- However, hopes that the firm will sustain its profitability seem a mirage the high cost of operational costs led the profit after tax for the period ended December 2021 to decline by 64.38% to N39.816 million from N1.118 billion in 2020. Profit before tax equally dropped by 64.25% from N1.38 billion to N58.553 billion in 2021.
- Revenue grew by 35.08% to N1.118 billion from N827.559 million in 2020 while cost of sales rose by 54.71% to N725.733 million from N469.085 million in 2020.
- The paint firm began the 2022 financial year on the low end to record 15.14% decline in profit after tax to N4.817 million for the first quarter ended March 31, 2022, as against N5.677 million recorded in 2021.
- Profit before tax dropped by 11.99% to N7.137 million in 2022 from N8.110 million in 2021. However, revenue grew by 52.95% from N223.473 million in 2021 to N341.804 million in 2022. Cost of sales grew by N73.66% to N252.075 million from N145.155 million in 2021.
- Speaking at an Annual General Meeting (AGM), the Chairman of the company, Mr. Kayode Falowo said that the year was indeed a very tough year for the group as a business.
- “Although, the year started on a bright note leveraging on the good performance of the previous year, by half-year the business started to record a downturn that lingered till end of the year. The challenges the business faced were both external and internal in nature and these significantly impacted our performance as a business.
- “We struggled to gather some momentum in the last two months of the year but obviously, that was not good enough to bring about the desired change in the fortune of the business.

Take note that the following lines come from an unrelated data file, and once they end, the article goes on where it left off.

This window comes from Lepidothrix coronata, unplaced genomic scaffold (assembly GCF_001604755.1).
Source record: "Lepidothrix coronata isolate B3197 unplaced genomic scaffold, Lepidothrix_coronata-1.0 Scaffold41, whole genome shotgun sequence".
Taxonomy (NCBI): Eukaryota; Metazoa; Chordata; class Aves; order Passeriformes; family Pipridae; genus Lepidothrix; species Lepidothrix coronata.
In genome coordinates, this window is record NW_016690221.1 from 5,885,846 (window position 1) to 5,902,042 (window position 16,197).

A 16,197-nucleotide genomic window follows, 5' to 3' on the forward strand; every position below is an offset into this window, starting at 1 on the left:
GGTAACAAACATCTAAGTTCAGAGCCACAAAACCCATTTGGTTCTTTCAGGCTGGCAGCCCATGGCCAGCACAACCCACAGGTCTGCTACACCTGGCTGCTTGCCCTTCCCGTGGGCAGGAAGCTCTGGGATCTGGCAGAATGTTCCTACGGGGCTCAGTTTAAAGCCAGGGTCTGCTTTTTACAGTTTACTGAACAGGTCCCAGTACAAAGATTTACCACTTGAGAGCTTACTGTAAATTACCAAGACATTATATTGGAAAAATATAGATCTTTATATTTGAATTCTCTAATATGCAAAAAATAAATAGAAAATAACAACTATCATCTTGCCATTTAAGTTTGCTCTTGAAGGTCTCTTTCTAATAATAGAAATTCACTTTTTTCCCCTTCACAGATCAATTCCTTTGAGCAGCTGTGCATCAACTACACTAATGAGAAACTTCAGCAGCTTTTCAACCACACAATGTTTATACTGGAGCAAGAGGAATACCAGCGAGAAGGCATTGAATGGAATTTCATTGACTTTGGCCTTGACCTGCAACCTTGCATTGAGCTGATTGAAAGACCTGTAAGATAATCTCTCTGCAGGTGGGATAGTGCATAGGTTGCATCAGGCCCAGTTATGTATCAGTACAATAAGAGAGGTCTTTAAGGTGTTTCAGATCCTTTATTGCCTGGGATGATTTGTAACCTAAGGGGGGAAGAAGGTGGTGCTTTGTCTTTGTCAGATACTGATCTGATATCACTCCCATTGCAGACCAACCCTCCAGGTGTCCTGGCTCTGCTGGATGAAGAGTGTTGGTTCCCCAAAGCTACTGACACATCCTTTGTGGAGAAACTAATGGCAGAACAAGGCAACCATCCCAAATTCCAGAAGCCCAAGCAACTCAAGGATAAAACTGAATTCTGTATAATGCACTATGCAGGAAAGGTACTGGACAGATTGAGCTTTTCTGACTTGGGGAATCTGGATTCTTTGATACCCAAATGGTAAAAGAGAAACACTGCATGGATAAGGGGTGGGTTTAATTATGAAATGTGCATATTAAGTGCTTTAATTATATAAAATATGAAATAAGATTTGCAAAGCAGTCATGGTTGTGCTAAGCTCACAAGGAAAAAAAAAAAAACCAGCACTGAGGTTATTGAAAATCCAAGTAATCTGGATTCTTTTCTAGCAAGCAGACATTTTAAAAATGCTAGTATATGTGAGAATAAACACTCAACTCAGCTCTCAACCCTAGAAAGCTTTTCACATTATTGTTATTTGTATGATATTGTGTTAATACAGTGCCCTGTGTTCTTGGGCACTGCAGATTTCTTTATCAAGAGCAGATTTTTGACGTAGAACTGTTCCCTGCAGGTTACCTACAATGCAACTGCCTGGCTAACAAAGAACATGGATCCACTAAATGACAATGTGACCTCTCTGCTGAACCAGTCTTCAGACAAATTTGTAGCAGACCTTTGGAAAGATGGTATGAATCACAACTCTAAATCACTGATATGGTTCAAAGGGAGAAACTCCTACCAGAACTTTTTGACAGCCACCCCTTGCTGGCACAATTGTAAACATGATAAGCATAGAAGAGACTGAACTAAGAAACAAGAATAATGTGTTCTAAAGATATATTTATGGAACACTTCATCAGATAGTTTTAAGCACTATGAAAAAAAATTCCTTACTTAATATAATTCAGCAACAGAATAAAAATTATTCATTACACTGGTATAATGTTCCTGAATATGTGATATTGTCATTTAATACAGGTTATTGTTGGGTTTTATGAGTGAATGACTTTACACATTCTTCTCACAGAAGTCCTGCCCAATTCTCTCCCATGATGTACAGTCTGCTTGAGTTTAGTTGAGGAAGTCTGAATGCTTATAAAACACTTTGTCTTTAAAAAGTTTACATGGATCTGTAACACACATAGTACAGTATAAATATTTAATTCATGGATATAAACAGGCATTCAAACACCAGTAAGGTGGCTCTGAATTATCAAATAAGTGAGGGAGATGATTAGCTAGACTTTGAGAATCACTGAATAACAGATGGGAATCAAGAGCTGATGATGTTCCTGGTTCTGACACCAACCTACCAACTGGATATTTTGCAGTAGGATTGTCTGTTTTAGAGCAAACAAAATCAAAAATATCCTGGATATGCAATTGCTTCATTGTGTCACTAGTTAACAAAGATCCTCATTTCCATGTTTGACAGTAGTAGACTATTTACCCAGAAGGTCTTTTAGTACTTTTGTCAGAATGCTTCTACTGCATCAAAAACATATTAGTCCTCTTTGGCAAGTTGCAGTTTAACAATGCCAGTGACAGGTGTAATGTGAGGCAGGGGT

- The forex impact in terms of availability, accessibility and exchange rate was huge and significantly affected our business, as almost 90 per cent of our raw materials are imported. This further weakened our working capital base and management had to devise some ingenious ways to stay afloat. You will recall that several manufacturing companies stopped doing business in the heat of the crisis. We however managed to keep the factory opened although our capacity utilization dropped significantly,” he said.
What you should know
- Meyer Plc (formally DN Meyer) is a manufacturer and marketer of paints.
- The company was incorporated on 20th May, 1960 and subsequently converted to a public company in 1979.
- Meyer Plc is an offshoot of the former Hagemeyer Nigeria Limited, the manufacturer of Sigma Paints and Cosmetics. In 1994, Hagemeyer was bought over by Dunlop Nigeria Plc, which led to the change of both the corporate and brand names to Meyer Plc and Meyer Paints respectively.
- Meyer Plc is listed on the Nigerian Stock Exchange (NGX) and is currently the 119th most valuable stock on the NGX with a market capitalization of NGN 1.34 billion, which is about 0.0048% of the Nigerian Stock Exchange equity market.
- Meyer began the year with a share price of 0.46 kobo to close yesterday at N52 per share on the Nigerian Stock Exchange (NGX)and has since gained 448% on that price valuation, ranking it second on the NGX in terms of year-to-date performance.